The above options/considerations require cooperation of the solar developer and may need changes in system design regarding the solar panel height and the ability for people to enter the solar field. Solar farms are fenced and have limited access due to electrical risk. These risks must be addressed before agrivoltaic or grazing options are possible. For vegetative management regarding vegetative screenings, grass or pollinator species, should the project move forward, we’d recommend they be established prior to construction to aid in success of their establishment.

Farm Base Acres: In talking with Kathy Anderson with the State FSA office, it’s hard to know exactly what will happen to base acres depending on how the contracts are written. It’s a possibility of a permanent loss of base acres, ultimately dependent upon how many acres of cropland there is and how many base acres were assigned to each farm. Each situation will be farm by farm. If the farm had full base (80 ac crop ground and 80 ac base), and 60 acres were being used for solar, 60 base acres of solar would be removed from that total leaving 20 base acres. If there isn’t full base (80 ac crop ground and 60 acres of base), the gap of 20 “free acres” would be put towards the acres in solar and the base would be reduced to 20 acres. If the ground was in CRP, contracts with solar are not allowed. Thus, one needs to ask the company to pay back the CRP contract if they want a CRP parcel.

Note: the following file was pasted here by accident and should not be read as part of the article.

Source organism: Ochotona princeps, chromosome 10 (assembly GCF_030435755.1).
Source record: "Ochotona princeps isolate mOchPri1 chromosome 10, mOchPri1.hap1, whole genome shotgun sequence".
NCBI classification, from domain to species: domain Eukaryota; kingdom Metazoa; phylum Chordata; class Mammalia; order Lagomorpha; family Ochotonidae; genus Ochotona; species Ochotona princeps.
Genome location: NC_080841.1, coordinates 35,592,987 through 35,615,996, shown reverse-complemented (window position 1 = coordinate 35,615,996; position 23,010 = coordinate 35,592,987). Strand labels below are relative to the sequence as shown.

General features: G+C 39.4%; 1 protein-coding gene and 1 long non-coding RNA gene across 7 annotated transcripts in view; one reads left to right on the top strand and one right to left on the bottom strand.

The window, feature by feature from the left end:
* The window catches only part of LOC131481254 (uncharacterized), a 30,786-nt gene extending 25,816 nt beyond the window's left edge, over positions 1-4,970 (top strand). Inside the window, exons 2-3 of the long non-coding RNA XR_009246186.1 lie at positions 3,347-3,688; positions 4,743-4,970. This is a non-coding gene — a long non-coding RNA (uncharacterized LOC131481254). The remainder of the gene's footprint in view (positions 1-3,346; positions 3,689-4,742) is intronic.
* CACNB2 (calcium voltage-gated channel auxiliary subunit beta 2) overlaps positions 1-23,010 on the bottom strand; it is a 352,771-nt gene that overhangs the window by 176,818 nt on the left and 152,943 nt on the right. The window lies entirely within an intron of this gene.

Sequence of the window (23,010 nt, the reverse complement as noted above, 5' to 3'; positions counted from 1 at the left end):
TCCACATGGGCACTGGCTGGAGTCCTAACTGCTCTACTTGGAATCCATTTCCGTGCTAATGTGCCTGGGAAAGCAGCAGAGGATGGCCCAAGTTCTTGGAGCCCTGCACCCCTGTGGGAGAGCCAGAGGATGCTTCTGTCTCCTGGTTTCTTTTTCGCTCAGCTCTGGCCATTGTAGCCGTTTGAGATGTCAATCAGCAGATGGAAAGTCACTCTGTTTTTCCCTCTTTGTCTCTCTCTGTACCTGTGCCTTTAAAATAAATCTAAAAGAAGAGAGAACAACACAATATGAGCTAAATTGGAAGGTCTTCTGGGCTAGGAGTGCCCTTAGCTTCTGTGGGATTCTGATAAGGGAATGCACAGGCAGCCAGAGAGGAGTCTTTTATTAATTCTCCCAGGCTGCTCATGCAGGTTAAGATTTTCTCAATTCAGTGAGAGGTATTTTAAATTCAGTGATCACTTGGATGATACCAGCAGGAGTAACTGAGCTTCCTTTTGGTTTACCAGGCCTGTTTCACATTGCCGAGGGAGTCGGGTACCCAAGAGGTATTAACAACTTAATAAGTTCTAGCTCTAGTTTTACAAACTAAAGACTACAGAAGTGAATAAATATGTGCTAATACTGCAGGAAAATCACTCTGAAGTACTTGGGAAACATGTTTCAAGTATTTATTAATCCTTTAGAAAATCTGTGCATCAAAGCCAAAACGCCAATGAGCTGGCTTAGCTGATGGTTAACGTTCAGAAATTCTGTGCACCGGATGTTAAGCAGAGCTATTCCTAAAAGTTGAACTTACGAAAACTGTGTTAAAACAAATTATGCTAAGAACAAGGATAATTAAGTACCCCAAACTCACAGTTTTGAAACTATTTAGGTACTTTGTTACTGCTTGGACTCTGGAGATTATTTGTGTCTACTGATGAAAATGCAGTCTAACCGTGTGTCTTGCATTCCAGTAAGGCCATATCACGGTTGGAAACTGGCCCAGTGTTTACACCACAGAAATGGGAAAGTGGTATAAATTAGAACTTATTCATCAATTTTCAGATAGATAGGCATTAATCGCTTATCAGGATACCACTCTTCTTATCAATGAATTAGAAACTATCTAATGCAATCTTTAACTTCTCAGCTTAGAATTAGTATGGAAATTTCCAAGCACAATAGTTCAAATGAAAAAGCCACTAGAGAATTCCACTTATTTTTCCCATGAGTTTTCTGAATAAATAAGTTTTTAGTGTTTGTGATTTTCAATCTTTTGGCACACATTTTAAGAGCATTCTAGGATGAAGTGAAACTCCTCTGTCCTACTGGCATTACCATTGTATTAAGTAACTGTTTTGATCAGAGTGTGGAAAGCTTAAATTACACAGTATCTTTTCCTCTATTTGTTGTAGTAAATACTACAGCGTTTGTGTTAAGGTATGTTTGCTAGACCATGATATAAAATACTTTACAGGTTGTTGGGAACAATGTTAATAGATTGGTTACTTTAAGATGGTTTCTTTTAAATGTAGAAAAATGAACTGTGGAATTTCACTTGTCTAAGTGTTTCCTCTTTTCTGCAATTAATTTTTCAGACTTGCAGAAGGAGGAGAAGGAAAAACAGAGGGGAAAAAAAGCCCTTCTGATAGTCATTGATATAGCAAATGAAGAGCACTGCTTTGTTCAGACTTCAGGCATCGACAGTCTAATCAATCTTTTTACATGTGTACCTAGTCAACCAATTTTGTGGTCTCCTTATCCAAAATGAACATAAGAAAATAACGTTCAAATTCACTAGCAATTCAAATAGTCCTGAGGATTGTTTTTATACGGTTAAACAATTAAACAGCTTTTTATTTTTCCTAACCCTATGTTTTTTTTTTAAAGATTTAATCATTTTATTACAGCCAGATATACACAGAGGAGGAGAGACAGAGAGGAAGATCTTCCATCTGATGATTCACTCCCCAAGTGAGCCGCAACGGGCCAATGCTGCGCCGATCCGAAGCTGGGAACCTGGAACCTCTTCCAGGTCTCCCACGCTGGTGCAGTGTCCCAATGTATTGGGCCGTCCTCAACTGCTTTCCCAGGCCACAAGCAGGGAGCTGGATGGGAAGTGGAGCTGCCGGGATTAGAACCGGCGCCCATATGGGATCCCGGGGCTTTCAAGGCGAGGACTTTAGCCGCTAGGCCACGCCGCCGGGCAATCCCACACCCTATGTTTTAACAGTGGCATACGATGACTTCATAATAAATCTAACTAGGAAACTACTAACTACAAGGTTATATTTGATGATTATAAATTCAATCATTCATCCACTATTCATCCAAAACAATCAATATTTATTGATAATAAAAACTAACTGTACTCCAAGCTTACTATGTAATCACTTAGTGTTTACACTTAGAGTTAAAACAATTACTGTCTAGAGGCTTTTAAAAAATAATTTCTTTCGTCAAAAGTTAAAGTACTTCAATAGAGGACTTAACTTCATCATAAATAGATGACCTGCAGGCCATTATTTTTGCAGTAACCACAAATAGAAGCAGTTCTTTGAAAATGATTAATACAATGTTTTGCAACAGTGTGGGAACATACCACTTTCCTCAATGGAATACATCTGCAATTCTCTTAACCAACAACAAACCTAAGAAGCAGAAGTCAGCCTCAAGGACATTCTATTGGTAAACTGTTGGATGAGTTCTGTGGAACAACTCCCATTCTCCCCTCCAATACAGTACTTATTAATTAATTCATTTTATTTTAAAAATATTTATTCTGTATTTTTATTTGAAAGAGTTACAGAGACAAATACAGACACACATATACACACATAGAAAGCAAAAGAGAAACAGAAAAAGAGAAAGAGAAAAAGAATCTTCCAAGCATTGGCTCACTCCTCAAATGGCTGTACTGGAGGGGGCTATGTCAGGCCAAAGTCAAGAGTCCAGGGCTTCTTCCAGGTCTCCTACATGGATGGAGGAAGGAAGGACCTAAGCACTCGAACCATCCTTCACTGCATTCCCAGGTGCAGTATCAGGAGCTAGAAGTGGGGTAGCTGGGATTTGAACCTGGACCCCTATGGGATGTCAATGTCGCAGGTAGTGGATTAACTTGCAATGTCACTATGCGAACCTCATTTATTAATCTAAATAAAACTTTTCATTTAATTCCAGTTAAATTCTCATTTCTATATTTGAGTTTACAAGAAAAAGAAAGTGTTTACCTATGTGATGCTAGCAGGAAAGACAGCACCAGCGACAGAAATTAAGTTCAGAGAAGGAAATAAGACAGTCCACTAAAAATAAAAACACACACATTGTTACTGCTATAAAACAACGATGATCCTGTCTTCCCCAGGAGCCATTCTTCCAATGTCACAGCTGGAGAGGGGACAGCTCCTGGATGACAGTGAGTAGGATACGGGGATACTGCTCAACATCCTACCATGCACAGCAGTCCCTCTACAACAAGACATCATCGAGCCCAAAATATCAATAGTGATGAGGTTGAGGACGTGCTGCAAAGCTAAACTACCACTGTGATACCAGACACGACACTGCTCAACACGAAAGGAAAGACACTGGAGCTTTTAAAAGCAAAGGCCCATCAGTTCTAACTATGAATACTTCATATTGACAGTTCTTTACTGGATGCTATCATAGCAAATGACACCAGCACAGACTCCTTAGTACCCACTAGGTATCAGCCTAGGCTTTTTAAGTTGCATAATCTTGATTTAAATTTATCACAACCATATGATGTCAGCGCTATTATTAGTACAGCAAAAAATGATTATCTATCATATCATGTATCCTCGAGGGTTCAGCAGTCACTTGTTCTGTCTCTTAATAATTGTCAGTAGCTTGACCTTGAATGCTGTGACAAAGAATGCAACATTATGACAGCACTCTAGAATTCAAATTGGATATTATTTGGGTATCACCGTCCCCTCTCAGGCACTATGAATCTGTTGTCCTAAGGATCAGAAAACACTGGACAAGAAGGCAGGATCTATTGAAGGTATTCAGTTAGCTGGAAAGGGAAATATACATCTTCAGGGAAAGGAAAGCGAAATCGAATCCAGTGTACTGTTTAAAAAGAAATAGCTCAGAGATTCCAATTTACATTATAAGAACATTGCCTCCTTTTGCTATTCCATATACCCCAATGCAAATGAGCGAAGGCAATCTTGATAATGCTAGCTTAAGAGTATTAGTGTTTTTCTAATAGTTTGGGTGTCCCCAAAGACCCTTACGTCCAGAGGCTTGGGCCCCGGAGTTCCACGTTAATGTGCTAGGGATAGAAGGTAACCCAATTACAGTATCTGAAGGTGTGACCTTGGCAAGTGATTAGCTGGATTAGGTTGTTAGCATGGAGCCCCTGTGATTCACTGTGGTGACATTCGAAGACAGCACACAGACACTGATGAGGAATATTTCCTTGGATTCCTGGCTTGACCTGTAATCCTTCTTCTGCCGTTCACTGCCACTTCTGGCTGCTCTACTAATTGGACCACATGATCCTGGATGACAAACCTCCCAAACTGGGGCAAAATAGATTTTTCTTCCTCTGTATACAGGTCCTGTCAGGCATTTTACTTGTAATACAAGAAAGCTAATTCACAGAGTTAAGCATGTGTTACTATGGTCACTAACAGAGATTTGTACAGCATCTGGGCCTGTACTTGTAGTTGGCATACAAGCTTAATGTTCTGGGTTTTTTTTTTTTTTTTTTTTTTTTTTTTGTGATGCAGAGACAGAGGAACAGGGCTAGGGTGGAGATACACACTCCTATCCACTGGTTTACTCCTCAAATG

JenREES 3/6/22

Estate Planning Workshop: A reminder of the estate planning workshop to be held on March 8th from 1:30-4 p.m. at Harvest Hall at the Seward Co. Fairgrounds (location changed). Even if you haven’t RSVP, feel free to still attend if you’re interested.

Seward County Ag Banquet: The 54th Annual Kiwanis Club of Seward Ag Recognition Banquet will be held on Monday, March 21 at the Seward County Fairgrounds. A social with wine, cheese, and sausage will be at 5:30 p.m. with prime rib dinner at 6:30 p.m. To reserve seats, call Shelly at 402-643-3636.